Figure 8: Assay with Optimiser™ for Human IL-6, mouse IL-2, mouse IFN-γ, and mouse IL-17A using repetitive sample loading for amplification of sensitivity.

Left shifting of the data sets with increasing analyte loading illustrates the gain in sensitivity. A trade-off to multiple analyte loading is the overall time to complete the analysis. Each loading requires 5 minute incubation between additions. Total assay time for a single loading of 10 μL is ~1.5 hour, repeatedly loading 5 μL samples 20 times (total sample volume is 100 μL) requires a total assay time of ~3 hours, repeatedly loading 5 μL samples 100 times (total sample volume is 500 μL) requires a total assay time ~10 hours, and repeatedly loading 5 μL sample 260 times (total sample volume is 1.3 mL) requires a total assay time ~24 hours. The 5 μl x 20 load case uses the same sample volume as a conventional ELISA, but yields ~ 15x improvement in sensitivity. The 5 μL x100 load case represents the typical time required for a conventional ELISA but with an extraordinary 125x gain in sensitivity. The 5 μL x 260 load case represents the typical time required for a conventional “high-sensitivity” ELISA but with an attogram/mL or ~ 1,000x higher sensitivity, as determined by the related fluorescence units (RFU). This data clearly shows the ability of Optimiser™ to “tune” assay sensitivity simply by changing the sample volume used in the exact same assay.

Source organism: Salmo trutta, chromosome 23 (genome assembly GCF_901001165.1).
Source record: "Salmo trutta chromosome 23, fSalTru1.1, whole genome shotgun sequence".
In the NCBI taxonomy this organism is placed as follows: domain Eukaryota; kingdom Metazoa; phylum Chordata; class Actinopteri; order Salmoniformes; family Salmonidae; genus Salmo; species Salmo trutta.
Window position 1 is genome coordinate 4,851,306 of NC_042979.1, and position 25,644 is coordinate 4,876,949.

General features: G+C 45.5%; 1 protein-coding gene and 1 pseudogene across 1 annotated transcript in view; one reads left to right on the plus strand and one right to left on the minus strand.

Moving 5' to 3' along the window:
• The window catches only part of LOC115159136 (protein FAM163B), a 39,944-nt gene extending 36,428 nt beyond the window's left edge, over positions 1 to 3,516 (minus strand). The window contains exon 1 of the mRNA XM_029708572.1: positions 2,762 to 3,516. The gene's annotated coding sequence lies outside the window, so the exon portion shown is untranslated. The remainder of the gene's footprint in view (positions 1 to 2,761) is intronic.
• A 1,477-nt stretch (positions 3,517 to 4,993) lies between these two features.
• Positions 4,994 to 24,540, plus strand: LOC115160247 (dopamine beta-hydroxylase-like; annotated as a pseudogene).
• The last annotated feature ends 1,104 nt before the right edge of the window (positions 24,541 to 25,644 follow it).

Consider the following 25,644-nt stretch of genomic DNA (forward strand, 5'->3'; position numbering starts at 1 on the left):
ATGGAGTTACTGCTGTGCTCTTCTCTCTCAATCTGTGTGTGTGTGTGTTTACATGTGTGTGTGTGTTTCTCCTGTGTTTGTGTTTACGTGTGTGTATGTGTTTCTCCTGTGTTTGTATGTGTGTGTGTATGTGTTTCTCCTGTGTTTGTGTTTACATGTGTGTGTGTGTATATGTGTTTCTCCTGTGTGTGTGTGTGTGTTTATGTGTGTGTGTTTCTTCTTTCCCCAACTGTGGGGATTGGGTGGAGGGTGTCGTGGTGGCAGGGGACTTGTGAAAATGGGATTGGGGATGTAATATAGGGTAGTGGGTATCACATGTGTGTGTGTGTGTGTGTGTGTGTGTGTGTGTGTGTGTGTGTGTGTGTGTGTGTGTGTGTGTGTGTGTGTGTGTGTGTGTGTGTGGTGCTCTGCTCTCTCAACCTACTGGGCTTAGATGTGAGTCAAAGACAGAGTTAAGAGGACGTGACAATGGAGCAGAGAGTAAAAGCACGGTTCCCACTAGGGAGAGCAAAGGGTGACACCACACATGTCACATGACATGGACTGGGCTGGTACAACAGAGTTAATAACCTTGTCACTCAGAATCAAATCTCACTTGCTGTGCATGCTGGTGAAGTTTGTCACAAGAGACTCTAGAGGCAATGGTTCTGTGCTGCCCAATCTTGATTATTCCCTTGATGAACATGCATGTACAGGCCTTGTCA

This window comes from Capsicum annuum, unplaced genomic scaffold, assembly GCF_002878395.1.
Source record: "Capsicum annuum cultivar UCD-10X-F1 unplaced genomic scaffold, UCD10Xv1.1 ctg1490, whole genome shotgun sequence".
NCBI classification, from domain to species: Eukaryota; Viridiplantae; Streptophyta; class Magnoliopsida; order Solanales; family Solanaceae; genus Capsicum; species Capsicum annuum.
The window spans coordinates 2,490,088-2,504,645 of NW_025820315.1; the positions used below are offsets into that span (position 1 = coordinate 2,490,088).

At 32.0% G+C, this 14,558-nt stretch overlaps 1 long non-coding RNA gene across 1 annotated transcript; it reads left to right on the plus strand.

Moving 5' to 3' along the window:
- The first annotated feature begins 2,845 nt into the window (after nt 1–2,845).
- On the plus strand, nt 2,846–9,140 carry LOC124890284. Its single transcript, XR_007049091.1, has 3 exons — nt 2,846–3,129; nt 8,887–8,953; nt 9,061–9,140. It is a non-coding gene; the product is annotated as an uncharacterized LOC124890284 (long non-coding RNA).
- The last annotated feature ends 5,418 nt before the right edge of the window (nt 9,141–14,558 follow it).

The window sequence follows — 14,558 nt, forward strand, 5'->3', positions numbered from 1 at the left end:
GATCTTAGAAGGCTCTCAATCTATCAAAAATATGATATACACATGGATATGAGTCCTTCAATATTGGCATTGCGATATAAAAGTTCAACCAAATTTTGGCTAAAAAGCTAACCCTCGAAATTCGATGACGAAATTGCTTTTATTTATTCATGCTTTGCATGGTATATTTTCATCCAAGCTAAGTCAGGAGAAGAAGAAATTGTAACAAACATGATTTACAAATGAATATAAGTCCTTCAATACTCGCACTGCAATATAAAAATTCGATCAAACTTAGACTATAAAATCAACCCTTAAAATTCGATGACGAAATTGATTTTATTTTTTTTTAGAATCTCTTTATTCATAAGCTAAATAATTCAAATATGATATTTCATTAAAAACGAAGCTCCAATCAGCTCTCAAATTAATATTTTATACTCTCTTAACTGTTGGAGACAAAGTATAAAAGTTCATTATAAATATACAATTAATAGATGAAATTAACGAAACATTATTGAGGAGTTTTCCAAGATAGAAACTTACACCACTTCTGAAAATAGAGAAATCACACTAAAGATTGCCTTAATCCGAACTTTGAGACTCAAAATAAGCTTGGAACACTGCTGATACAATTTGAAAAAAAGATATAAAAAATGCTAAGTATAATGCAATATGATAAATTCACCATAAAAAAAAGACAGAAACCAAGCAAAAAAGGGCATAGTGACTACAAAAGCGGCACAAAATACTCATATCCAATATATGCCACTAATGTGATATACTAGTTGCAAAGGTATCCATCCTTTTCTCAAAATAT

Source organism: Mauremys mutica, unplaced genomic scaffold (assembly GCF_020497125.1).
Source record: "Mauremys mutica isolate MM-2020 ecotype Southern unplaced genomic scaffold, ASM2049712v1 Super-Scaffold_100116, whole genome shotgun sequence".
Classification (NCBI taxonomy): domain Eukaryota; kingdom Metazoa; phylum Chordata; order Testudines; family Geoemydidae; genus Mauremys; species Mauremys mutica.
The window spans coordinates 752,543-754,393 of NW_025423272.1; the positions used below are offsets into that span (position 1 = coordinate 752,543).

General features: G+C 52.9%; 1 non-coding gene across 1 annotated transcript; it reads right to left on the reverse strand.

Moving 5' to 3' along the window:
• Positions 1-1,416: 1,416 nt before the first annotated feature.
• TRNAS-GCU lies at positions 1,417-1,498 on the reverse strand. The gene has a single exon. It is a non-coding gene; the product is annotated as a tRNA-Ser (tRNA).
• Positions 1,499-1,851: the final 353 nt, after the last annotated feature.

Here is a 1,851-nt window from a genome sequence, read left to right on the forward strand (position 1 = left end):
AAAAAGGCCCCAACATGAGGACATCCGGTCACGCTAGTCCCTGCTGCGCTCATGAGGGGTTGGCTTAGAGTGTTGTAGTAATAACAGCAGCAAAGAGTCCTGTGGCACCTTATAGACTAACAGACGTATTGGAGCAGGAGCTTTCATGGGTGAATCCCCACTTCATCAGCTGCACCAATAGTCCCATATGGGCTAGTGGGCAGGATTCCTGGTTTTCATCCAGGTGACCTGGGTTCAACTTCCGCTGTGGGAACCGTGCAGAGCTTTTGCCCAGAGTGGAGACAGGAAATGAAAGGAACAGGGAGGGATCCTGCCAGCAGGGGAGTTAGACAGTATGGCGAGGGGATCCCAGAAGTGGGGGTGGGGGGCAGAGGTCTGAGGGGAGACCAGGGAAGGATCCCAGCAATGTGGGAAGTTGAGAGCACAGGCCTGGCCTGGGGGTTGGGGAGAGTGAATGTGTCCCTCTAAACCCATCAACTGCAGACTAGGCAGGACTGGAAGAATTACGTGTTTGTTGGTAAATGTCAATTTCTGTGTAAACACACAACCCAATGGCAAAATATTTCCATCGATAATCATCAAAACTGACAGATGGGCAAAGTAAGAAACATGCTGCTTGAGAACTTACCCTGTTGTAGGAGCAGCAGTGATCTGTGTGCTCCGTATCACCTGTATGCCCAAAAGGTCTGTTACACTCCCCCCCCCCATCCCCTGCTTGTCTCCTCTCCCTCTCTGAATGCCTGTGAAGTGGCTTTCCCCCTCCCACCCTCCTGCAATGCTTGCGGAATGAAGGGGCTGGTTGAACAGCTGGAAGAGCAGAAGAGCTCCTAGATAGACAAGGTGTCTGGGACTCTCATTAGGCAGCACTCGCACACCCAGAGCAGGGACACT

The Optimiser™ platform is a simple and inexpensive microfluidic ELISA technology that offers high sensitivity and scalability. It combines the power of microfluidics technology with the standard SBS-configured 96-well microplate architecture. Together, Optimiser™ -based ELISAs result in a remarkable improvement in ELISA workflows, significant improvement in reaction kinetics, with a remarkable conservation of precious samples and reagents. And with the repeat loading application, it offers investigators the ability to tune the sensitivity of their assays by multiple analyte loading.